I’m here learning about the educational system in order to assist colleagues in developing new materials, and to contextualize existing training materials for school leaders in low-fee private schools. I’ve also had the chance to experience the wonderful hospitality of this nation.
Guatemala City has about one million inhabitants and is subdivided into 22 zones making it easy to locate schools. Zones are numbered 1-25 and when asking for directions people will tell you that something is in a particular zone. The lovely historic area of town is Zone 1.
The school year is ending right now and I had the pleasure of hearing about what children and youth will be doing over the long vacation (working, hanging out with friends, taking extra classes, etc.).
These secondary students are sanding down their desks which is typically done at the end of the year in many schools. I think it’s a great idea!
Students have a long vacation with classes not starting again until late January/early February. It begs all kinds of questions—How many days should children attend school and how long should the school day be? Like many other Central American countries most Guatemalan public and private schools have two shifts (7-noonish) and 1:30-2:00 to 5:00ish. So, although we know the research on seat time (it’s about quality not quantity) I just find that children in so many low-income countries are attending school significantly fewer hours than those in many high-income nations.
Here are two timetables (horarios).
Below is an end of the year exam schedule for the second shift students.
The outside of a typical school in Guatemala City.
The education challenges in this country are many: low levels of literacy, attainment and retention, and great disparities between urban and rural populations, among indigenous students, and between male and female students.
Children’s writings and art about the importance of peace.
Since the Peace Accords of 1996 (the Guatemalan Civil War lasted thirty-six-years and took place from 1960 to 1996), all government administrations have supported the expansion of primary schools. Since 2009, primary school enrollment rates have been almost 100% and there is nearly equal enrollment of boys and girls. According to data from USAid, first grade completion rates have increased dramatically (by 18%) in the last four years as a result of the implementation of several quality education policies and programs. Still, more than 30% of students did not pass first grade in 2013. In addition, only about three-fourths of those enrolled in primary school graduate from 6th grade (80% of boys and 73% of girls), and the enrollment rate for middle school (7th-9th grades) is less than 40%. There’s so much work to do!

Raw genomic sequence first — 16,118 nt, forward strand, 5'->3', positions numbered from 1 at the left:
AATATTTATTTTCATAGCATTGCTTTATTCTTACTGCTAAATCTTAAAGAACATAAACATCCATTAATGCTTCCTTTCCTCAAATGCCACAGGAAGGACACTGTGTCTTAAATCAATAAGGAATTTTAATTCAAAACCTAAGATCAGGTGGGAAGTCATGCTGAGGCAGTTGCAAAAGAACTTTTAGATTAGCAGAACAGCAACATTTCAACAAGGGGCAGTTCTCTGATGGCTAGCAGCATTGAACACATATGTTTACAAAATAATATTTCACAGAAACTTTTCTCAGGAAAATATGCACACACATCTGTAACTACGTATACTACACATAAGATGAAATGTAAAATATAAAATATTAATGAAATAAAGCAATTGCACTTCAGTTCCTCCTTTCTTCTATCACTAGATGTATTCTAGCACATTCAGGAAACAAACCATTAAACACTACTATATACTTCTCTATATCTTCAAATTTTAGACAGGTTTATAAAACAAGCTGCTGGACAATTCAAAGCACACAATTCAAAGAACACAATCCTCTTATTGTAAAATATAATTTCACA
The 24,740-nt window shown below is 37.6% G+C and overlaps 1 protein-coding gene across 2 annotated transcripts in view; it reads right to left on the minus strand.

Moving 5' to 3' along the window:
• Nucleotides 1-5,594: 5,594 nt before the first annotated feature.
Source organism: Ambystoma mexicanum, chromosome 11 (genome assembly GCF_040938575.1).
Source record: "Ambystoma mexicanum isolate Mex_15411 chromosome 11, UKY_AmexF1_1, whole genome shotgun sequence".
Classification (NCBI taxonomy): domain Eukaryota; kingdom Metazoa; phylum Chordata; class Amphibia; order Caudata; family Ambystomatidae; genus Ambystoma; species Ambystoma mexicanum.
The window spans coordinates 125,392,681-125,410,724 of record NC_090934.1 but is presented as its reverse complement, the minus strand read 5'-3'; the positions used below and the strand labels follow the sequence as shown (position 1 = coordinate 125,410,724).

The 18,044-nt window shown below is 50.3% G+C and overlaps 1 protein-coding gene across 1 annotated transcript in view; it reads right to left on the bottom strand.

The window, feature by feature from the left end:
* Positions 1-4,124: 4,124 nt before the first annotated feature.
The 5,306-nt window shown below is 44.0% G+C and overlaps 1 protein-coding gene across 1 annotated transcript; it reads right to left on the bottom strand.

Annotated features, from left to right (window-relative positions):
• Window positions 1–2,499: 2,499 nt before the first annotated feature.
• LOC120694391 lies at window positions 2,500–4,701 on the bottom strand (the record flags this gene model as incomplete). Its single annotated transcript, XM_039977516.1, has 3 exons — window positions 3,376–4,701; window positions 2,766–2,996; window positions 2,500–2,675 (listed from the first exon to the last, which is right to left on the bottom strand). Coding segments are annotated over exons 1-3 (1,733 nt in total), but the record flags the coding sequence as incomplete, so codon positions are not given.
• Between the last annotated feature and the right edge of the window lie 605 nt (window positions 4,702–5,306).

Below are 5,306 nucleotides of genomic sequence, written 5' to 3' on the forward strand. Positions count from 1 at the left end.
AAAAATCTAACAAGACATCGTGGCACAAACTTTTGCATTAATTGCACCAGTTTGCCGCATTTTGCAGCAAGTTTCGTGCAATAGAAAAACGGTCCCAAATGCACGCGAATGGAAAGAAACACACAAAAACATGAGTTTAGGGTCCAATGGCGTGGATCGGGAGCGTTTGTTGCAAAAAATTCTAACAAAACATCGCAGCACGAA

A newspaper article describing how test scores reflect the education reality of the nation.
We met with several staff in the Office of Evaluation and Assessment. According to 2010 Ministry of Education data, 50% of third graders reached national standards in mathematics and just over 50% reached national standards in reading. Among sixth graders, only 45% reached national mathematics standards and only 30% achieved national reading standards.
More than two million youths between the ages of 15 and 24 are out of school and don’t have basic life or vocational skills to enter the workforce. Youth face increasingly difficult conditions, including high levels of unemployment, social and economic marginalization, rapid urbanization, increasing crime, and lack of basic services. You can see why so many youth head North for work.
Starting in a few months nine new countries: Guatemala, Honduras, Panama, Ecuador, Paraguay, Zambia, Senegal, Cambodia and Bhutan will be participating for the first time in the Program for International Student Achievement (PISA).
These posters were hanging in the ministry office.
Some travel observations…
Like nearly all major cities in the world there is chronic traffic congestion. Guatemala also has shortages of safe drinkable water in some areas of the city, and crime (there are maras—gangs) are perennial problems. Folks told me that the gangs started in Los Angeles and when people returned to Guatemala they brought the concept with them.
The city of Antigua is a fabulous place to visit—lovely, colorful, lots of museums, art, gardens and great restaurants. It’s a UNESCO World Heritage site. I only spent a day there, but I hope to return in a few months!
The Convent of the Capuchin Sisters
Finally, I’m not sure how many countries in the world have MacDonald’s deliveries, but Guatemala sure seems to have these motor bikes everywhere!
You might want to visit some time…but skip MacDonald’s and try the flor de Jamaica—it’s a special type of hibiscus juice—a bit sweet and sour—deliciosa!